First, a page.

An indepth case study on Amy’s Kitchen
The first recipe, hand-made pot pies Dec’872
PHOTO: Courtesy of Amy’s Kitchen
Amy’s Kitchen is a ‘home kitchen’ start up based in Santa Rosa, California – that has grown into an established food brand. Amy’s now serves millions of global customers with organic, ready-made frozen meals.
In this article you will learn:
- How Amy’s started
- How they funded the business
- How it grew, evolved and matured and where it is today
- You will also find great inspirational lessons hidden throughout the storyline that you can start applying today.
Everyone’s journey in business is different but there are certain universal principles that you and I can apply to current and future projects. You will find plenty of inspiration as you read through Andy and Rachel’s story.
Absorb the lessons that you can, begin implementing them and you will start to see results. Make sure you read till the end and enjoy the full story.
In September 1987, Andy Berliner stumbled over an opportunity that would change their lives. Andy’s wife Rachel was pregnant with their first child Amy. Rachel was bed ridden so they decided to look for some healthy ready-made vegetarian meals in their local organic store.
Andy struggled to find a nice meal and suddenly saw that as an opportunity, they saw a gap and they have been filling that gap ever since. From their first home made pot pies, Amy’s Kitchen now generates over $500million in annual revenue with over 2,400 employees. And it is still family owned. Oh, and Amy – she is all grown now!
Amy’s Kitchen as we know it today
From that first pot pie to over one million meals a day, Amy’s Kitchen, a family-owned and privately held. The company specialises in the manufacture of organic and non-GMO convenience and frozen foods. Reported annual revenue of $500million and 2,400 employees.
Today, the company produces more than 250 foods of its own recipes, completely made from scratch in its own kitchens using specially sourced organic ingredients. Products range from burritos, soups and sauces, to pizzas and whole meals.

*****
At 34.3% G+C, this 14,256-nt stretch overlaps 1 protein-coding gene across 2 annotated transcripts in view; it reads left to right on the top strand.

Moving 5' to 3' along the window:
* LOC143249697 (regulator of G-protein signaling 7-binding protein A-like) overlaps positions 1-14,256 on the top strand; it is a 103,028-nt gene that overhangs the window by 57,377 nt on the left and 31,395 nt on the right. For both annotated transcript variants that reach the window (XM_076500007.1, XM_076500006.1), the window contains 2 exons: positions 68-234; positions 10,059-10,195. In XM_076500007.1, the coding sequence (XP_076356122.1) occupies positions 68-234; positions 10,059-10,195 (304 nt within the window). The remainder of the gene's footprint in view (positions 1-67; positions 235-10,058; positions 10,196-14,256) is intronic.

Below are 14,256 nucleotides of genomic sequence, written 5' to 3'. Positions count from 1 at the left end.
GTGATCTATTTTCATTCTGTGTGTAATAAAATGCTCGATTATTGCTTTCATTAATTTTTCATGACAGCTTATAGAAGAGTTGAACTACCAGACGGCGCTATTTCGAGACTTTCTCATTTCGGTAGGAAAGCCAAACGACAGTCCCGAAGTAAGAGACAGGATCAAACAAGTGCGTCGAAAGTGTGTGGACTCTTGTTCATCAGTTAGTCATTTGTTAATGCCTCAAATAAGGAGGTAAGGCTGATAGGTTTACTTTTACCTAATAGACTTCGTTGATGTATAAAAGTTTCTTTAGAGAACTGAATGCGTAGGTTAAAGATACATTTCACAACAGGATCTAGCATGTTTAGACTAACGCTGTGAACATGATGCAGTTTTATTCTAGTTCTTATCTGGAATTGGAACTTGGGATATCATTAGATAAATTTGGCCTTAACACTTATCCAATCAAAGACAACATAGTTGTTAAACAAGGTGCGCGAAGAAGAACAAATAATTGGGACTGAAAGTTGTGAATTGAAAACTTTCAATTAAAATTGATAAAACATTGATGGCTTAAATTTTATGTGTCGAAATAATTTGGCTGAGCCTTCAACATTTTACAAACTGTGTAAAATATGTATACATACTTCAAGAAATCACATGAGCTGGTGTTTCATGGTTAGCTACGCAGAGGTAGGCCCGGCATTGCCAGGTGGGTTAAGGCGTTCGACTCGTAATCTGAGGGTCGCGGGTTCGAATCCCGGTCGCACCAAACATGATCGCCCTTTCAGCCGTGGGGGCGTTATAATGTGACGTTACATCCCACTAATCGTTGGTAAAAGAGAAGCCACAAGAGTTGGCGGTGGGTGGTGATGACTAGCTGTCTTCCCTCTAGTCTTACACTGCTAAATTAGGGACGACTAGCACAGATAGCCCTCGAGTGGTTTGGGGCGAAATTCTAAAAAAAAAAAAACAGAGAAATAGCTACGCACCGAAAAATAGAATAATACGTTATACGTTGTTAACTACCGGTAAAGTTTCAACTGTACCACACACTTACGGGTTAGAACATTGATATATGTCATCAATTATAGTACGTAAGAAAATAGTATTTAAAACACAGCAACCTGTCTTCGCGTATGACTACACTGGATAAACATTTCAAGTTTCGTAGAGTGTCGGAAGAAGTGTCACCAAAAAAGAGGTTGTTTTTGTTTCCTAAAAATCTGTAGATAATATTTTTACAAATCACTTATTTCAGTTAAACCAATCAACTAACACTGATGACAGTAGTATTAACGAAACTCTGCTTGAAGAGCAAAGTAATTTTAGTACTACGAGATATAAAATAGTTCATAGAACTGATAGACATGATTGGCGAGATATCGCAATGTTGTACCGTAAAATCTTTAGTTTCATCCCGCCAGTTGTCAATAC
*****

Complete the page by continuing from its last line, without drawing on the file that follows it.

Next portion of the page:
Amy’s bold differentiation is that it’s a like a home kitchen, just bigger. Its underlying motto is that while other companies manufacture food, Amy’s cook it.
How it all started – the founders of Amy’s Kitchen
It was founded in 1987 by Andy Berliner and Rachel Berliner, formally incorporated in 1988. It took its catchy name Amy’s Kitchen from their newborn girl, Amy – she is now a mother herself!
The company is headquartered in Santa Rosa, California, USA. It is reported to have revenues exceeding US$500million as it now expands into the fast-food ‘drive-through’ retail model which will complement its ever-growing international footprint.
Andy has a science background with degrees in biology and psychology. Rachel studied art and worked as a physician’s assistant.
They were strict vegetarians who believed in growing their own food.
Andy and Rachel Berliner, Amy’s Kitchen founders
PHOTO: Only Organic
Eating habbits had to change as Rachel got further advanced into her pregnancy. But the clear lack of ready-made vegetarian meals that were natural and organic ended up being a huge blessing in disguise for the Berlingers. They had a hunch that if they were struggling, there were probably other families who were also struggling with wanting to eat healthy but lacked the time to prepare healthy meals every day.
That’s how it all started. They decided to work on a vegetarian pot pie which became their much loved signature product.
The back story before the brand
Rachel comes from a vegetarian background. Both her parents were keen vegetarians who grew a lot of the produce they ate in her childhood. It was all organic, years before organic food was even a thing. Although she personally didn’t take up the vegetarian lifestyle until much later in life.
Andy was also a vegetarian. They both loved to grow their own organically produced food and eat fresh right from their garden. But Andy was not much of a cook. So when Rachel got too heavy with the pregnancy around that 7 month mark, Andy started looking for a way for them to keep eating healthy. But all the frozen meals he found at the local supermarket and local organic shops didn’t taste that great. The couple says it all tasted a bit like eating cardboard!
The couple already knew it was a huge struggle to eat out at restaurants because not many eating places had vegetarian meals on their menus. They figured there would be other people facing the same dilemma and they began looking at the idea as a possible business opportunity.
With a baby coming, the Berliners needed a way to earn some good income. Making organic vegetarian frozen food looked like a good way to earn a decent living while raising a family.
So, it was off to mums.
Developing and launching the first Amy’s Kitchen product
Rachel’s mum Eleanor helped work on their first vegetarian pot pie. It took hours and hours of testing and tasting until they finally got it right, it was a yummy ‘veggies and tofu’ recipe.
Rachel’s mum Eleanor, with baby Amy Berliner, Feb’882
PHOTO: Courtesy of Amy’s Kitchen